Theories and research into adult attachment suggests that the effects of the close emotional bond between parent and child in early life could be responsible for the bond that develops between adults in emotionally intimate relationships during adult life. In line with this, the aim of this report is to offer an overview of the history of attachment theories and the key theoretical ideas through using thematic analysis of a semi structured interview. Findings for this study come an interview with a middle-aged British woman about her own experiences in terms of relationships with parental figures during early age and how those relationships have affected her adult relationships.
Lifespan psychology is concerned with the ways in which we change and develop throughout our life and aims to find out firstly if “developmental change in just one aspect of our psychology (personality, biological and cognitive factors) will have an impact on some or all of the others” (Wood, Littleton & Oates, 2007) and secondly if, these factors are affected more by nature (internal factors) or nurture (external factors). One of the theories called upon to explore this is attachment theory which was first introduced by John Bowlby (1907-1990). A British psychoanalyst who was intrigued by the bonds between parent and child and the high levels of distressed he witnessed by the child during separation from the parent. Bowlby believed the distress behaviours shown by the child such as “crying and searching are adaptive responses to separation…from the primary attachment figure” (Fraley, 2010) providing an “evolutionary function” as the primary caregiver provides the essentials for survival at that point. Models of attachment theories such as Bowlby’s, believe that as well as evolutionary functions, attachments in early life form the platform for which relationships in later life, be that romantic or platonic, are based. Implying that more secure bonds in early life will lead to more stable adult relationships (Bowlby as cited in Wood, et al., 2007) and a negative bond or lack of attachment in early life will lead to a lack of a secure relationship bond in adulthood. This point substantiates the assumption that “adulthood is the product of childhood” (Wood, Littleton & Oates) which leads us on to question whether these early attachments in life either positive or negative, can be overwritten in later life creating a shift for example, from a negative early attachment to be able to have a positive adult relationship, known as “earned secure” (Main and Goldwyn as cited in Wood et al.). Research on attachment in later life was carried out by two attachment researchers Hazan and Shaver in 1987. They received a high response to a simple ‘love quiz’ they published in a US newspaper designed to determine adult attachment types. From the 1200 replies Hazan and Shaver received, 56% of the participants classed themselves as having a “secure” attachment, 25% as having an avoidant attachment and 19% falling into the ambivalent category (Hazan and Shaver as cited in Wood, Littleton & Oates). In this case those who were classed as “secure” also stated that their relationships with partners lasted twice as long as the reported figures by the “insecure” groups and the secure group also reported more positive relationships with parents. These points help prove the findings of the theories mentioned above and also lead us onto the research question in mind for this report of “how do adults perceive that significant others in their lives (i.e. people who are or have been important to them) have affected their development?”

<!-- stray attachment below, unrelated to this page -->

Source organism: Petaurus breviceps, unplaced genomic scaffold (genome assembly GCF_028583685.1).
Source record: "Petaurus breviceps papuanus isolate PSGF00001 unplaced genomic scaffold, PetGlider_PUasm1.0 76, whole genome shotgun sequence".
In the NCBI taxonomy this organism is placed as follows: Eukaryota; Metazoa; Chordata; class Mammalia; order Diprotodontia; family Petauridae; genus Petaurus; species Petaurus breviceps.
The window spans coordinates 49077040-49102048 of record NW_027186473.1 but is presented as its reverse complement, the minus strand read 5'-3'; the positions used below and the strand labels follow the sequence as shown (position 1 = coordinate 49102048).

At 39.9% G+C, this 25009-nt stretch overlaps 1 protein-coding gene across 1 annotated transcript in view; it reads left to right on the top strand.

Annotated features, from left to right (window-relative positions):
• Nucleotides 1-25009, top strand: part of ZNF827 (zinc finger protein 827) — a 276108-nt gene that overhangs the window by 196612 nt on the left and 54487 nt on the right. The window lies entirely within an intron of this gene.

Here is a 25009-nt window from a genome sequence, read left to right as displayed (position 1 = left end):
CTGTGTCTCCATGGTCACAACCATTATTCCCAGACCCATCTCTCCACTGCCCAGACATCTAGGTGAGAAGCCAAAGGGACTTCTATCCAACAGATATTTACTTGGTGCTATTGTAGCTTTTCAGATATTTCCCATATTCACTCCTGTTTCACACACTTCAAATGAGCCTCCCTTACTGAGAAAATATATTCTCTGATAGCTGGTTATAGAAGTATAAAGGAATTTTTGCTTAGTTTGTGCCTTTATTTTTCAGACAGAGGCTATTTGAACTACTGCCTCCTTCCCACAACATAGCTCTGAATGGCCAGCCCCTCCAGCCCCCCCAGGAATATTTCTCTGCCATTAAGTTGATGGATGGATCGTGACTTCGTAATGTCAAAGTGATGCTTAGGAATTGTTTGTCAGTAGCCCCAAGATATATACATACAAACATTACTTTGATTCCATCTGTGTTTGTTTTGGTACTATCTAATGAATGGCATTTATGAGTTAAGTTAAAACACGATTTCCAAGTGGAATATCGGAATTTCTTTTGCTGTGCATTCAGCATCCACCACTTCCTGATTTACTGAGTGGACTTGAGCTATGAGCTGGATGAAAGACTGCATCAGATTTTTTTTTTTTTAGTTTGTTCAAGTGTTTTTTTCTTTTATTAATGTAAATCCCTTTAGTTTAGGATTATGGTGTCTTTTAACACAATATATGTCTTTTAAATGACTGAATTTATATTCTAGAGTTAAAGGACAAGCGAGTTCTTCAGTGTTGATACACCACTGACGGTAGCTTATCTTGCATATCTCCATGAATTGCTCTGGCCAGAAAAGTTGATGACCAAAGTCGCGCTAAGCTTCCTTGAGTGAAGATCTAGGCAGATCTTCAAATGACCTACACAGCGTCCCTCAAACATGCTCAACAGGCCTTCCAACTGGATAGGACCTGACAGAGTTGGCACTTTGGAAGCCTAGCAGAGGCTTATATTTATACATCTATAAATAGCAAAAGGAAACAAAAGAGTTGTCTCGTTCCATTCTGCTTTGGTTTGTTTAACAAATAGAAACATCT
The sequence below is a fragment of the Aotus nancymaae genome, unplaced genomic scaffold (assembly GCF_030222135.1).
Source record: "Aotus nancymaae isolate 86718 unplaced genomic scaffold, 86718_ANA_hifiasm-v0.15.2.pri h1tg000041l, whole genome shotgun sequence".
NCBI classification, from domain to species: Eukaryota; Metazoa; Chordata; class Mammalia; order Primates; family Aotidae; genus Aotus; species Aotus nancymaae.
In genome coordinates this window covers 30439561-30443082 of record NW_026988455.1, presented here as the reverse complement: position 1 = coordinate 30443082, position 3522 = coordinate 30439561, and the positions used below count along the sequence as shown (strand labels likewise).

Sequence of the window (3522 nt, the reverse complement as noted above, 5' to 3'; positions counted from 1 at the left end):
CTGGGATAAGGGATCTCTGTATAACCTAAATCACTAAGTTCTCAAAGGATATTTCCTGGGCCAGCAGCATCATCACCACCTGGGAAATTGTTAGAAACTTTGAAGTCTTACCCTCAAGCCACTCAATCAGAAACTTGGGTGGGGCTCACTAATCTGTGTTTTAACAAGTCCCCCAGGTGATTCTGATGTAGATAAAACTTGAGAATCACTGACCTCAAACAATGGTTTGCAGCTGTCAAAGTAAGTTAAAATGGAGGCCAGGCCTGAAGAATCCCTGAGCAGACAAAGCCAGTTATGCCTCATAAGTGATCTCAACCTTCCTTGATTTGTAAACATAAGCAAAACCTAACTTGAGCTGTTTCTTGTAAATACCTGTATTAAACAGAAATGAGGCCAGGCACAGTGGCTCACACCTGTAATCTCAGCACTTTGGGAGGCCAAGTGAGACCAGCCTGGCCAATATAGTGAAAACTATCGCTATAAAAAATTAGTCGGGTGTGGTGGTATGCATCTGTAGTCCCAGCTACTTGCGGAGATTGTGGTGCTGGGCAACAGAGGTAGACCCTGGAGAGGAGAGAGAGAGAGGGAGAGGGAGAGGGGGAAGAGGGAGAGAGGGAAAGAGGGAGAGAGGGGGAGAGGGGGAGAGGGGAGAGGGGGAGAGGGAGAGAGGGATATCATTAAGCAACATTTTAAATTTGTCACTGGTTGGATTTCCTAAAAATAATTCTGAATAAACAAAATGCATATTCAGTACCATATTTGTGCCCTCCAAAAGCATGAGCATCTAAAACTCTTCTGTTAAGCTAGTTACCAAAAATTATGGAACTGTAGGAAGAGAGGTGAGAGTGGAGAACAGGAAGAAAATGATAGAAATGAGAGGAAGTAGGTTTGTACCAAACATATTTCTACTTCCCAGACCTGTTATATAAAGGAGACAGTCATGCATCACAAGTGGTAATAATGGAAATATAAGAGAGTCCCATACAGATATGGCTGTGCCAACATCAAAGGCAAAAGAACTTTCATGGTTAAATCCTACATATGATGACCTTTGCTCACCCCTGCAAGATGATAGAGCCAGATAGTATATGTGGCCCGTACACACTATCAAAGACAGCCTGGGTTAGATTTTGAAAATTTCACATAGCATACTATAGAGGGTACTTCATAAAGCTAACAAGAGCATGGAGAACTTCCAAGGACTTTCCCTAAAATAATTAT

The participant - a middle-aged British female - was contacted and interviewed by The Open University. It is assumed that the participant was properly briefed and debriefed and the researcher made sure all ethical...